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The Plastic Problem
Posted on January 18th, 2016 by Chris Walker in Chemical R&D
The environmental impact of manufacturing processes we implement and the materials we choose are often important factors in design and development projects. But the effect that any product we create has on the environment doesn’t stop when it comes off the production line.
How a product is used and more importantly, how it’s disposed of, can be more problematic than production in terms of the effect on the environment.
Plastics in particular can be especially damaging at the end of their life. Often chosen for use in a whole range of products because of their durability and resistance to decomposition, plastics have a long lasting impact. It’s thought that less than 10% of the total plastic produced is effectively recycled when it’s disposed of. The rest is sent to landfill, incinerated or ends up floating in the ocean. And none of those three are particularly attractive options.
It’s well known that plastics can take a very long time to degrade and break down with some taking up to 1000 years. So plastics that make their way into landfill or the oceans are there for the long-haul. It’s estimated that 86% of all ocean debris is plastic, with 70% below the surface, which has a significant impact on wildlife and eco-systems. As well as the obvious threats to marine animals getting trapped or hurt directly from coming into contact with or eating plastic waste, plastics in the oceans also tend to make their way into the food chain.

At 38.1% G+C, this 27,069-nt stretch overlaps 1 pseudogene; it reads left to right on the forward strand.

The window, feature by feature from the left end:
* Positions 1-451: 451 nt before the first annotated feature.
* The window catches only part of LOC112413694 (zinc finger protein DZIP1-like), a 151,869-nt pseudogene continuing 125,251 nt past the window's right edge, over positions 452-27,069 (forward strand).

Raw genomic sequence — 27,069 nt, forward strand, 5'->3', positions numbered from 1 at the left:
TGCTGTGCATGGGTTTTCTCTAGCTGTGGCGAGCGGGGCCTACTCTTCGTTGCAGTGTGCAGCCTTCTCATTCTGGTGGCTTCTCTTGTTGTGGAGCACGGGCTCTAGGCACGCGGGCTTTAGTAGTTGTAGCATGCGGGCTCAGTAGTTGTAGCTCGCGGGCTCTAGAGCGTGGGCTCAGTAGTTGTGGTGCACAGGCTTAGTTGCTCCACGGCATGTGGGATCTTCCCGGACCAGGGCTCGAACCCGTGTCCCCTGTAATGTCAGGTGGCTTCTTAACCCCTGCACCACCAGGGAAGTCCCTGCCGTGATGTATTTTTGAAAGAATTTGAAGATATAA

It’s been found that species farmed and cultured for human consumption have contained micro-plastics as a result of plastic waste in the oceans. Although the effects are not yet fully understood, the potential implications will be especially worrying for seafood connoisseurs.
Although plastic is just one type of material that can have a significant environmental impact when it comes to the end of it’s life, it highlights the point that our material choices matter far beyond the life-span of the products we design or manufacture. Our responsibility stretches past the end of the production line. Use and disposal are equally important parts of sustainable development and need to be given due consideration, perhaps more now than ever before.
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